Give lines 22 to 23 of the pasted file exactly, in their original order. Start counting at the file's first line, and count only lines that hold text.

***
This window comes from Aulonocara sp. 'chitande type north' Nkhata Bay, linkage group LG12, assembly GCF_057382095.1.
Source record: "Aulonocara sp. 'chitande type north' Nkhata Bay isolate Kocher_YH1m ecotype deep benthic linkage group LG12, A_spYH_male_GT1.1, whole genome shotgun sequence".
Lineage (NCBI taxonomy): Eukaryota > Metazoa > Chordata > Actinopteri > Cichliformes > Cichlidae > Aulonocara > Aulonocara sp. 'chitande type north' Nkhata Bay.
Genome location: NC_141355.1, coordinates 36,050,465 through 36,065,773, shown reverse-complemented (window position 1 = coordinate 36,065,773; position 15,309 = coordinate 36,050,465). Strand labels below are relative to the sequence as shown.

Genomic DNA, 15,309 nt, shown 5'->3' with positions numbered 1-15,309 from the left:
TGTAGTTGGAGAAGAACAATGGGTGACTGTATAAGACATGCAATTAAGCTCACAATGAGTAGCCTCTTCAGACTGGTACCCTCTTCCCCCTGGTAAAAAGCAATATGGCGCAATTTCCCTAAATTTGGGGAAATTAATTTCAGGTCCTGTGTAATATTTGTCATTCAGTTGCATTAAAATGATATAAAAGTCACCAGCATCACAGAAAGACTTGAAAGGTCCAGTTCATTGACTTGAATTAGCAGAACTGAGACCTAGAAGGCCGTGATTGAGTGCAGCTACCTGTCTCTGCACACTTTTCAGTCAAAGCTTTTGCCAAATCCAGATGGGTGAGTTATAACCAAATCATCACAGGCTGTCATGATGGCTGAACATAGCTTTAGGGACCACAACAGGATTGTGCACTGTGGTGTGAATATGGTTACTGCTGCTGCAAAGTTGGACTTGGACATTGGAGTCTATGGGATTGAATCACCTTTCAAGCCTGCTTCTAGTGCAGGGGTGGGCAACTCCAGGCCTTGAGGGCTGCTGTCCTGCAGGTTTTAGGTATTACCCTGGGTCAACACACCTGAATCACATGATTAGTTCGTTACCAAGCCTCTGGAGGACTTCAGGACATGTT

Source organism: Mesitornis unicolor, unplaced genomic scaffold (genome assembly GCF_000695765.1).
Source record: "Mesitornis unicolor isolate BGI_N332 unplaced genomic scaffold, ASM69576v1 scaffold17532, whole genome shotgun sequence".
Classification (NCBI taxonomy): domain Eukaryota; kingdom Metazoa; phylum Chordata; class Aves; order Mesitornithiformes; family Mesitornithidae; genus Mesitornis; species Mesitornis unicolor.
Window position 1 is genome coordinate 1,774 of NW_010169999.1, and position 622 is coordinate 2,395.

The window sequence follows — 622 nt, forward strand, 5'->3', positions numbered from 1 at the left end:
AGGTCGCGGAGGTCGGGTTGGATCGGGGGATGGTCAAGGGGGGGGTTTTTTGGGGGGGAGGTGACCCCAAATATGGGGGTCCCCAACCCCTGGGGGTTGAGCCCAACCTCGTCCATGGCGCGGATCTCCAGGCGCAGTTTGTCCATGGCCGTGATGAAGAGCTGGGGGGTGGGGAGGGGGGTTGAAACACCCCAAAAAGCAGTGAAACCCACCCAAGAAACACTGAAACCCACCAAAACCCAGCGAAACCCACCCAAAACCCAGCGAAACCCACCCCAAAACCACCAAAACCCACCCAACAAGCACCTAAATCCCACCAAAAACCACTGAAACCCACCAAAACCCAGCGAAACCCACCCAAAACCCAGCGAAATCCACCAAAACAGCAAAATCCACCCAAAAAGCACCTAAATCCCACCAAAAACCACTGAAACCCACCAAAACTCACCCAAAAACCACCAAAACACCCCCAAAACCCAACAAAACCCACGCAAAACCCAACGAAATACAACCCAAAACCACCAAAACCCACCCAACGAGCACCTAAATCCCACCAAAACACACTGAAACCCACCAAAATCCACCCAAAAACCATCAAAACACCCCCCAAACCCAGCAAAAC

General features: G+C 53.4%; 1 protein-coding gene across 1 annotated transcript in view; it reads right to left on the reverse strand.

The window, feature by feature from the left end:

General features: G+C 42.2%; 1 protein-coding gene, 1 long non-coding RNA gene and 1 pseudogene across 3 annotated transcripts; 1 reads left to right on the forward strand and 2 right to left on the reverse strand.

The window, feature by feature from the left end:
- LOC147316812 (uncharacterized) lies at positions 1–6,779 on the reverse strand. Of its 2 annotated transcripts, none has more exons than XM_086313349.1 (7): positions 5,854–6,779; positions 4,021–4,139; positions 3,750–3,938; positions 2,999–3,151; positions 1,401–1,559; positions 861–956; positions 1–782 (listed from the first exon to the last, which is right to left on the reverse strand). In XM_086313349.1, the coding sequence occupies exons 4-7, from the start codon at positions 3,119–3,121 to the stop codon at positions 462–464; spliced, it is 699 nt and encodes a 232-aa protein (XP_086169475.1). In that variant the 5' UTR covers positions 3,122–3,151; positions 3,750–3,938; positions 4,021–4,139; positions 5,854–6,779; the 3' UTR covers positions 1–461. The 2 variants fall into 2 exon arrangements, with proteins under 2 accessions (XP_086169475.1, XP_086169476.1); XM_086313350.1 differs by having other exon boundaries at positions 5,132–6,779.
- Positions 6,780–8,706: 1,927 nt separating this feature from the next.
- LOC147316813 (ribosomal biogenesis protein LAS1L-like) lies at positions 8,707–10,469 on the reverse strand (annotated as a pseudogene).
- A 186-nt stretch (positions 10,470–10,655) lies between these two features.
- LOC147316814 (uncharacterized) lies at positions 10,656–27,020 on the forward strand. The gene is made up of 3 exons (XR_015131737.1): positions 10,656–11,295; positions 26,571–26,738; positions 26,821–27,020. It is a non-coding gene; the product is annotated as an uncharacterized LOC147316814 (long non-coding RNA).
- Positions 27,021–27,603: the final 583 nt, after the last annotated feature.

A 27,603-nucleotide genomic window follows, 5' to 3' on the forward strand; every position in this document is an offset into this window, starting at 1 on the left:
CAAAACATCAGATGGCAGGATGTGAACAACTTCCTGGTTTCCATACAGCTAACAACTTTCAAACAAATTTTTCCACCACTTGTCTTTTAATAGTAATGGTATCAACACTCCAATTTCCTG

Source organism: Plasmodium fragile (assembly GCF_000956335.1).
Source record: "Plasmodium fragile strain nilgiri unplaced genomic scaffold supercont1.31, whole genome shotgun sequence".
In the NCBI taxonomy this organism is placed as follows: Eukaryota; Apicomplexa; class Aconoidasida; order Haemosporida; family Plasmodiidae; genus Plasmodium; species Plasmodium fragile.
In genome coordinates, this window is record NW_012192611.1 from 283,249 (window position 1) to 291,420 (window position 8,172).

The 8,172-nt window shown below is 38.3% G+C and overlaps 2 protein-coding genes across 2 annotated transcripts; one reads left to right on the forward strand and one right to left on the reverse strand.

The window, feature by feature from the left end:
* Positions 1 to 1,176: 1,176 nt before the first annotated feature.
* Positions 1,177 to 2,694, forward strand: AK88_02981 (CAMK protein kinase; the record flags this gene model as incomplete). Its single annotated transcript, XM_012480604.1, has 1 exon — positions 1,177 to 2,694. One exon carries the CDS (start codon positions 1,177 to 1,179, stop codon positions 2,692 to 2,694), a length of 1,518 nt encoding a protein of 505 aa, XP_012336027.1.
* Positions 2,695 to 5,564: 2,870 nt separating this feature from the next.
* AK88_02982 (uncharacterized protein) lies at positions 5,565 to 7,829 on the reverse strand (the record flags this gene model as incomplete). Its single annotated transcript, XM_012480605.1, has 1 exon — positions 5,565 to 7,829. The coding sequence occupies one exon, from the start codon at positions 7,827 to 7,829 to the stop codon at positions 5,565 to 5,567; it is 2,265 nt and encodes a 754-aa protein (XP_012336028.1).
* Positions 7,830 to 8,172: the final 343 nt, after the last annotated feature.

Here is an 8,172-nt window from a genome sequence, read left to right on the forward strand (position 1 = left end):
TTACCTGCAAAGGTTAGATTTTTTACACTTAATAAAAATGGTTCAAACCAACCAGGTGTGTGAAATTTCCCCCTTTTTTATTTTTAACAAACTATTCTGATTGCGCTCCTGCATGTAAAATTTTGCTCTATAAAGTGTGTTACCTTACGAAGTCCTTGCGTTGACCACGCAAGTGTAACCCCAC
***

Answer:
- Positions 27,021–27,603: the final 583 nt, after the last annotated feature.

A 27,603-nucleotide genomic window follows, 5' to 3' on the forward strand; every position in this document is an offset into this window, starting at 1 on the left: